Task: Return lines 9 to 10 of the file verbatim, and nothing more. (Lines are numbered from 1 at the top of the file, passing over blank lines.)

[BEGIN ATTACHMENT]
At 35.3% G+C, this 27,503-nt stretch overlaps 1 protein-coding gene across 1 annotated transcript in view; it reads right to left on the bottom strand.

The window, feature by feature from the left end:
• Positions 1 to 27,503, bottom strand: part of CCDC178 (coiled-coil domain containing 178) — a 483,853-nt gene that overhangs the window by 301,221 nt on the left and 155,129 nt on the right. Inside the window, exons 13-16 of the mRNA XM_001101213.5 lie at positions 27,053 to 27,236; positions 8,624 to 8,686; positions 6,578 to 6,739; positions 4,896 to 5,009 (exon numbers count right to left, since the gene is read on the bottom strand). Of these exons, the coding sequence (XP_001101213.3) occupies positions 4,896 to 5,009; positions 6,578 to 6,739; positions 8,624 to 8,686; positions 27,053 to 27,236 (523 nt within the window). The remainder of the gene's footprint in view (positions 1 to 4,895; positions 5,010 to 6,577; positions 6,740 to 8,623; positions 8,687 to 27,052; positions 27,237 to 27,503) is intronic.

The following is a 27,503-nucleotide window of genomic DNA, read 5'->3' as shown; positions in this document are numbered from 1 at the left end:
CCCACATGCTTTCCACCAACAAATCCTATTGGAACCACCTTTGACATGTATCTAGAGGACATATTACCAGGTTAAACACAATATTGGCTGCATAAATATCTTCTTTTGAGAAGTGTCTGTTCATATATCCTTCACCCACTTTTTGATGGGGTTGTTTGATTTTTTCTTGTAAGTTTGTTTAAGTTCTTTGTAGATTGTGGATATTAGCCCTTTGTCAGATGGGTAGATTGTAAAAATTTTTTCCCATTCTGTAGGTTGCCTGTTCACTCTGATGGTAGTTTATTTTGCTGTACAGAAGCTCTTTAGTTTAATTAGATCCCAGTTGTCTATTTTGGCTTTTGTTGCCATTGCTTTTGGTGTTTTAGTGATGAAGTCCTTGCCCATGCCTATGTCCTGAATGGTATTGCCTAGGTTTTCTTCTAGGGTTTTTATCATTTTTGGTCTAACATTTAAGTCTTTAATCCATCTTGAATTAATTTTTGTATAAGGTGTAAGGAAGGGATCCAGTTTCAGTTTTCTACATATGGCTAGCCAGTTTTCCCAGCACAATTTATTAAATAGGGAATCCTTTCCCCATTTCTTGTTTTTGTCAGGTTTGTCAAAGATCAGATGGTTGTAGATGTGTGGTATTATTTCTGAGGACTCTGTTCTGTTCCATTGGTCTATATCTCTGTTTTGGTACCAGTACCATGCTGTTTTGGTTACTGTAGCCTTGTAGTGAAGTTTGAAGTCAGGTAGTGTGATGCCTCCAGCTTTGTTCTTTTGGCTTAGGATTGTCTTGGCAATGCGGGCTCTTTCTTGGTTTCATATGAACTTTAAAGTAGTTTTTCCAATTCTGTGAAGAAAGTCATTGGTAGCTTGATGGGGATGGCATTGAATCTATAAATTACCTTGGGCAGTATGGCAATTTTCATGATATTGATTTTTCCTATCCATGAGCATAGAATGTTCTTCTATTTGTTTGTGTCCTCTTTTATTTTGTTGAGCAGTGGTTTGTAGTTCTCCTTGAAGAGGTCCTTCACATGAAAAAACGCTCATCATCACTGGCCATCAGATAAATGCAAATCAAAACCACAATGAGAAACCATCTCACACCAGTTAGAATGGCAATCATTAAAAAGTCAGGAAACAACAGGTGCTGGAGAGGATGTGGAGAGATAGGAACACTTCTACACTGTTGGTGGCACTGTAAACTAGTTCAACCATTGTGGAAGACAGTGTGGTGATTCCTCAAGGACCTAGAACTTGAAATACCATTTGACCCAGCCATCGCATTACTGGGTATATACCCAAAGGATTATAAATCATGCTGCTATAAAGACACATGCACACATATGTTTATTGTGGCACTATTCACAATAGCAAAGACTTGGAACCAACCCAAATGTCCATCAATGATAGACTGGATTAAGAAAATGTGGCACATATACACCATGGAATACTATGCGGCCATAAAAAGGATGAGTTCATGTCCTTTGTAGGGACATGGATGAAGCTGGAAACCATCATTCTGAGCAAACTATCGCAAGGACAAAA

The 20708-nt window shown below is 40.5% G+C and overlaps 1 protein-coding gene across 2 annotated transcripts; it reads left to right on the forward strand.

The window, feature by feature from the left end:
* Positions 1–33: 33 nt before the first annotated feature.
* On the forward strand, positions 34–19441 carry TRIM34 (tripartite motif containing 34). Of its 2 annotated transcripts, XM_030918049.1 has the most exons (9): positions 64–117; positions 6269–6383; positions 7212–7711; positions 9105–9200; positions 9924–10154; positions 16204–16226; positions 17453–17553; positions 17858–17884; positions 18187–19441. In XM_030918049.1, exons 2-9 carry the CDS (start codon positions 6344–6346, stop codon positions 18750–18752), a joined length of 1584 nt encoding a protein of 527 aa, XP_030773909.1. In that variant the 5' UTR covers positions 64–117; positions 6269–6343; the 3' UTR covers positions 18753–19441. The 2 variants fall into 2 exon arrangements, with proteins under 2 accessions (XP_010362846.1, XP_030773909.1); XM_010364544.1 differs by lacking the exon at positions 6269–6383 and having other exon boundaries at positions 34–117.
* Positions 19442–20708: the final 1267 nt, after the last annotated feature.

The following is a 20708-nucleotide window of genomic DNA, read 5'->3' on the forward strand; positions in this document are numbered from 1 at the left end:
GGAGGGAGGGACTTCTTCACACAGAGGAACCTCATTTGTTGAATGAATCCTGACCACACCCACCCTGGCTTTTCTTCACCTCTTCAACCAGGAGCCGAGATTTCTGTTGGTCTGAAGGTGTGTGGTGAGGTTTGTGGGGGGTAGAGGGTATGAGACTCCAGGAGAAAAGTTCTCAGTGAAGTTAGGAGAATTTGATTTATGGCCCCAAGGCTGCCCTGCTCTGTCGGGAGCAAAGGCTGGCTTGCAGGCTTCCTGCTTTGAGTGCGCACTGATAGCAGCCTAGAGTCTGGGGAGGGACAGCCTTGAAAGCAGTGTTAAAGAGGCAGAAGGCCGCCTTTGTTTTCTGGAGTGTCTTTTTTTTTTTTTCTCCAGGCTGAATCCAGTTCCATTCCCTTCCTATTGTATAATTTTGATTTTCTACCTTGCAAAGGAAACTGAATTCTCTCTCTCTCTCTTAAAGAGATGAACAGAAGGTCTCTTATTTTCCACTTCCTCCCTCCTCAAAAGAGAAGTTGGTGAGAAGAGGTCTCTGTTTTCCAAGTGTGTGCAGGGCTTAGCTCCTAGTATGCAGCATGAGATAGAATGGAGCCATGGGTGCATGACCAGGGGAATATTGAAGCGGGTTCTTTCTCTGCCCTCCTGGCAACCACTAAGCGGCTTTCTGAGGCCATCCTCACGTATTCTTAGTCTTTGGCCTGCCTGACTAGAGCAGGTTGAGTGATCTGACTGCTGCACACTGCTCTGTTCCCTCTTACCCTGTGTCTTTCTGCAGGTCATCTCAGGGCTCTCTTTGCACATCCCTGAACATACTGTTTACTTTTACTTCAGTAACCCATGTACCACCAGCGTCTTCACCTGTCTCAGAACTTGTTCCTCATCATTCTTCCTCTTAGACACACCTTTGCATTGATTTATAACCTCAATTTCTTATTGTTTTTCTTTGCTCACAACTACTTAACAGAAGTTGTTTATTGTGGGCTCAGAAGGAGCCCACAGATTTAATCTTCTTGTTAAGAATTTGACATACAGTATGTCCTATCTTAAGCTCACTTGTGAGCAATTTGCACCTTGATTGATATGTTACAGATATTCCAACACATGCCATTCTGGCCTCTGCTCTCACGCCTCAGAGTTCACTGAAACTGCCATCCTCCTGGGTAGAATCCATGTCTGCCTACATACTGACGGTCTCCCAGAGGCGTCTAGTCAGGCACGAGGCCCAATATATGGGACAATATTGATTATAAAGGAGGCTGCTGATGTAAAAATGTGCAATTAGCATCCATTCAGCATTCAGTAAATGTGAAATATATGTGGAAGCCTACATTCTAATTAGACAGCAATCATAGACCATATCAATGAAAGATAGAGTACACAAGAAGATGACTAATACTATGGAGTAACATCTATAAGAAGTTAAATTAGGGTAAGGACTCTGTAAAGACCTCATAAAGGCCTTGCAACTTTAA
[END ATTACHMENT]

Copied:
* On the forward strand, positions 34–19441 carry TRIM34 (tripartite motif containing 34). Of its 2 annotated transcripts, XM_030918049.1 has the most exons (9): positions 64–117; positions 6269–6383; positions 7212–7711; positions 9105–9200; positions 9924–10154; positions 16204–16226; positions 17453–17553; positions 17858–17884; positions 18187–19441. In XM_030918049.1, exons 2-9 carry the CDS (start codon positions 6344–6346, stop codon positions 18750–18752), a joined length of 1584 nt encoding a protein of 527 aa, XP_030773909.1. In that variant the 5' UTR covers positions 64–117; positions 6269–6343; the 3' UTR covers positions 18753–19441. The 2 variants fall into 2 exon arrangements, with proteins under 2 accessions (XP_010362846.1, XP_030773909.1); XM_010364544.1 differs by lacking the exon at positions 6269–6383 and having other exon boundaries at positions 34–117.
* Positions 19442–20708: the final 1267 nt, after the last annotated feature.